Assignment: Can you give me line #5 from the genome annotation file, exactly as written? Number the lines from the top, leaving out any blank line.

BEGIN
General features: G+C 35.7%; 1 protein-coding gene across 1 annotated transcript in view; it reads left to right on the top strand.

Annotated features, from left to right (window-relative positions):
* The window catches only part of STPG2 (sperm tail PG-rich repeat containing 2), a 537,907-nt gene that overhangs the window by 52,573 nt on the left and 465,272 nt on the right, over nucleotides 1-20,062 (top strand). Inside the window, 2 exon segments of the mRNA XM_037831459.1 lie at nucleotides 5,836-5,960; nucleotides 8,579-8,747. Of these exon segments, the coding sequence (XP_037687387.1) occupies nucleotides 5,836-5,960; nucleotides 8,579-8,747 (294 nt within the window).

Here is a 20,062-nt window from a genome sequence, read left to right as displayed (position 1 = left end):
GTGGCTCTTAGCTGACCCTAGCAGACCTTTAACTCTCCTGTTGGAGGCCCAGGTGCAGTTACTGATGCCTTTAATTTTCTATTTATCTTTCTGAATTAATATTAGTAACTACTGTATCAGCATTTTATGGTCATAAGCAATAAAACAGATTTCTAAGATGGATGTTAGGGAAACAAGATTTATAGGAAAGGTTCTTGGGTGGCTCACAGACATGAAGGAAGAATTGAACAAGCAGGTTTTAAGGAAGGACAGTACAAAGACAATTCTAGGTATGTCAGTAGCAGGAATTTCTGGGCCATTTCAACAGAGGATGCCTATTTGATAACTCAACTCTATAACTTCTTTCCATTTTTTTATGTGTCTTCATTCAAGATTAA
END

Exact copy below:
GTGGCTCTTAGCTGACCCTAGCAGACCTTTAACTCTCCTGTTGGAGGCCCAGGTGCAGTTACTGATGCCTTTAATTTTCTATTTATCTTTCTGAATTAATATTAGTAACTACTGTATCAGCATTTTATGGTCATAAGCAATAAAACAGATTTCTAAGATGGATGTTAGGGAAACAAGATTTATAGGAAAGGTTCTTGGGTGGCTCACAGACATGAAGGAAGAATTGAACAAGCAGGTTTTAAGGAAGGACAGTACAAAGACAATTCTAGGTATGTCAGTAGCAGGAATTTCTGGGCCATTTCAACAGAGGATGCCTATTTGATAACTCAACTCTATAACTTCTTTCCATTTTTTTATGTGTCTTCATTCAAGATTAA